- In Clifford the Big Red Dog, Clifford is born tiny, but he grows to the size of a house in compliance with his owner Emily Elizabeth's concerned wish for her undersized pet. In the spin-off Clifford's Puppy Days, his pre-wish life as a hamster-sized runt is depicted.
- Baby dragon Norbert in Harry Potter and the Philosopher's Stone is no bigger than a football. But in Harry Potter and the Goblet of Fire we see that adult dragons can get massive!
- Dragons in Eragon are very large, but their babies are much smaller.
- Seems to be the case in one of Robert Sheckley's short stories. A starship comes across a planet full of human scale animals and plants. In the end, it turns out that the planet is a playground for some kind of alien children. The children are probably human sized or near so, but the parents seem to cast mountain sized shadows and use a mile high metal column as a key to wind up the entire planet.
- As a puppy, Harry Dresden's dog Mouse was small enough to fit in his coat pocket. Fully grown, it's a struggle to squeeze the pooch into Harry's Volkswagen.
- Word of God is that adult Adipose in Doctor Who are twice the height of a human. The baby Adipose in "Smith & Jones" weigh exactly one pound and would fit in a human hand.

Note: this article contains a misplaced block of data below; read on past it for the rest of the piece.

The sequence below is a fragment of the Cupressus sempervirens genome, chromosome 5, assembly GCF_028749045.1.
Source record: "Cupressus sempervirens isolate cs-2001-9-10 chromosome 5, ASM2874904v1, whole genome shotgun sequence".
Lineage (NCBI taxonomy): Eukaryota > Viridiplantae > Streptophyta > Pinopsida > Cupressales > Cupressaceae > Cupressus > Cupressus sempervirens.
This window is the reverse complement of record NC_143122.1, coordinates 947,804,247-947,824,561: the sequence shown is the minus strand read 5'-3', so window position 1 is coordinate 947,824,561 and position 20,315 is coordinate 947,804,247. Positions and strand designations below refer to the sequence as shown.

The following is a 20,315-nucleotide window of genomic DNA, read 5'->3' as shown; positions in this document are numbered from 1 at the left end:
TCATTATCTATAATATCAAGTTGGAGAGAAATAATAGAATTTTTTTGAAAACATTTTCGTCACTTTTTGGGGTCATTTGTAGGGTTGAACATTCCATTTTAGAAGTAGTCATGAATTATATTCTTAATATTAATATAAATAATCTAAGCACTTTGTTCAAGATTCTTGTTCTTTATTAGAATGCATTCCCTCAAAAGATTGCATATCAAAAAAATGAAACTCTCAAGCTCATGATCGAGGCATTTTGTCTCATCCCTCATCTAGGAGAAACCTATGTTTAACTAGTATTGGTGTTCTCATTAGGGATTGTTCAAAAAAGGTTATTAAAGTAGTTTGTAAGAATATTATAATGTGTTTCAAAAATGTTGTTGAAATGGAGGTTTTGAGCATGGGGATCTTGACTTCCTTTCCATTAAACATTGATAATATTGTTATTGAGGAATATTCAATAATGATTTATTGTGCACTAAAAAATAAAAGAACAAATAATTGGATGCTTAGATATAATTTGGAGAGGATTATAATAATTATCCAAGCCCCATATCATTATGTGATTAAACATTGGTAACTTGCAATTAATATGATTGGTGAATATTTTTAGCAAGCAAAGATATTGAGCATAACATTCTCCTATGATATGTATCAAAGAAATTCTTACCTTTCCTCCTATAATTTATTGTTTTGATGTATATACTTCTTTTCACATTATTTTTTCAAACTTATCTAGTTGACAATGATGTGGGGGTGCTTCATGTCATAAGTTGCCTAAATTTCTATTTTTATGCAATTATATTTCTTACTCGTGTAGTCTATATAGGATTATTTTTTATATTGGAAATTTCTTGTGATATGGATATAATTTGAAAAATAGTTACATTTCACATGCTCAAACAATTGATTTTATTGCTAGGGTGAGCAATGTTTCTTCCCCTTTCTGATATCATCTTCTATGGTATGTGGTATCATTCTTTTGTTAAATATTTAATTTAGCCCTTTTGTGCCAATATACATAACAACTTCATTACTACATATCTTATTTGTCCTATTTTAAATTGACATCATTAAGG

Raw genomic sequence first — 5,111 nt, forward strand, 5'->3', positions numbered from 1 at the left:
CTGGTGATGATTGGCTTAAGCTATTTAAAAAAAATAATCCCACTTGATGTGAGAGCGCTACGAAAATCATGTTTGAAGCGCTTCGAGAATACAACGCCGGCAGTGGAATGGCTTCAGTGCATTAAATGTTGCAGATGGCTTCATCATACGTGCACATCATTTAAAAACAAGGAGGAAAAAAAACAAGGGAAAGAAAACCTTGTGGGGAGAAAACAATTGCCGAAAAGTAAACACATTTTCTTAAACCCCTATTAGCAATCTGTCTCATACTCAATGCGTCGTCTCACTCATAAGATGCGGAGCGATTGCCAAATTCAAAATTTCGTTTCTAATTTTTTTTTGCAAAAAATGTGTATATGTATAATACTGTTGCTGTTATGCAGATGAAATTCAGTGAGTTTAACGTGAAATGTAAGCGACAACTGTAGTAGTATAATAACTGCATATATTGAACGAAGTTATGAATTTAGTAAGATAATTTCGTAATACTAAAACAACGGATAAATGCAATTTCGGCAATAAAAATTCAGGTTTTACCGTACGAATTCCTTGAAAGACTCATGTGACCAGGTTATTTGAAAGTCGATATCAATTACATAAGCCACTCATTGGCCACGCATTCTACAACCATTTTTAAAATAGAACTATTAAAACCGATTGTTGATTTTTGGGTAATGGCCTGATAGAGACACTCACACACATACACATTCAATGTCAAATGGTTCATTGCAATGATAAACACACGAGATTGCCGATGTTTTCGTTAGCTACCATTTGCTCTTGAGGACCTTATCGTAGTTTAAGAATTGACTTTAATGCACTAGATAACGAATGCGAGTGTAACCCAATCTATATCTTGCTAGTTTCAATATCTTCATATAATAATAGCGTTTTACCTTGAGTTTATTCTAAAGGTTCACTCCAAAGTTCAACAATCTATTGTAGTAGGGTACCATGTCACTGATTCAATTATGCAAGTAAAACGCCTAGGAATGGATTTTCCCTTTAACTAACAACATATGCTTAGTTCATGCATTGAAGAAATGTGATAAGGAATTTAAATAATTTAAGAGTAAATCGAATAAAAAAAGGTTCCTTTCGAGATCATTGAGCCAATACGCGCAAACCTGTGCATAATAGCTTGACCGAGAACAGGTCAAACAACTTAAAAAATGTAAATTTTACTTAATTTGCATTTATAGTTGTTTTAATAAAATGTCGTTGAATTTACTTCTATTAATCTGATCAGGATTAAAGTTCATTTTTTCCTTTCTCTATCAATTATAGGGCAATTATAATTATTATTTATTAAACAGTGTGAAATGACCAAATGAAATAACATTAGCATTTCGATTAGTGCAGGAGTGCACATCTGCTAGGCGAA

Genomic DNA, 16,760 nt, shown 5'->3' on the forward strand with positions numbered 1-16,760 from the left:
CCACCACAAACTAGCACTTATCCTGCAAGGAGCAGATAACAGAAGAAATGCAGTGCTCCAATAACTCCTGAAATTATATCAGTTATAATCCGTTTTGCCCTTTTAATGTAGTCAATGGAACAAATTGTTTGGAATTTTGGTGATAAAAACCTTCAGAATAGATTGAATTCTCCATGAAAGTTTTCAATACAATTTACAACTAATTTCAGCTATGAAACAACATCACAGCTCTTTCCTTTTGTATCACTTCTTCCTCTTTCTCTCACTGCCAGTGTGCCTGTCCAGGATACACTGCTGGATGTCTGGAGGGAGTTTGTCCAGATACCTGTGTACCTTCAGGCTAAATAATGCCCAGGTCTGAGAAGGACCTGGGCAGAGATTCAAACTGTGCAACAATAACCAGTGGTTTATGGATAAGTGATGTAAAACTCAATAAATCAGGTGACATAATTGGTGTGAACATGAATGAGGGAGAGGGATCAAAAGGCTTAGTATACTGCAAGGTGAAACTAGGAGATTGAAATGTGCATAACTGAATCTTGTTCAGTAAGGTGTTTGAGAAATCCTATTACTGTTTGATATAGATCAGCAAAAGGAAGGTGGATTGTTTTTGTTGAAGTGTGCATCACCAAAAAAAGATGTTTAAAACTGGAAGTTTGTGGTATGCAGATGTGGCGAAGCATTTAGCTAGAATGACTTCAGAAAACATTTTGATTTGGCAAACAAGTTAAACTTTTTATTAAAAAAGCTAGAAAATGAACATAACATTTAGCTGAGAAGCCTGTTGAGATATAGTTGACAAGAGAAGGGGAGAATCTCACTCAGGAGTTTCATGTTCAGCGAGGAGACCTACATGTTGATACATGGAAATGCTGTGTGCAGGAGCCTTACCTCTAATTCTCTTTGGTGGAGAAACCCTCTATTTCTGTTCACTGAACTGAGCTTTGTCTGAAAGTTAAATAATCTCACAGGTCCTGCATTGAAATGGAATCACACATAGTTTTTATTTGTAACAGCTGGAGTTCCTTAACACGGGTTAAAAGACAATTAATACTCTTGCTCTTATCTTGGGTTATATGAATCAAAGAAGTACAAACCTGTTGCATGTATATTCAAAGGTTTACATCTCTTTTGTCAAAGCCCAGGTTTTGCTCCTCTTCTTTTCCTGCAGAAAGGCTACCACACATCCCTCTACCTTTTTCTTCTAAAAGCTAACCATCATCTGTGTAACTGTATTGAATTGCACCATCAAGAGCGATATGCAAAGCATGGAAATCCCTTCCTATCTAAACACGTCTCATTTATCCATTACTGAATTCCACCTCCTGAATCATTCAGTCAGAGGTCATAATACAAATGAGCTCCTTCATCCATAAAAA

- In a vintage Dungeons & Dragons supplement about giants, a "hulking barbarian" who volunteers to join the adventuring party turns out to be a young cloud giant playing at being a human warrior. Cloud giant adults average 18' tall, so if human-like growth patterns are assumed, a juvenile 6' tall ought to be their equivalent of a toddler too young to execute such a deception.
- Earthsong - The giant character is the size a human girl of her age would be. It is stated in the comic that had she the opportunity to reach puberty, however, she would be roughly 10 feet tall.
- In an early Yamara strip, the adventurers come across a tiny two-legged creature and start arguing about what sort of monster it might be. In the last panel, a gigantic foot of the same type appears behind them, and Yamara looks up very high while fearfully suggesting that the tiny creature might be somebody's baby.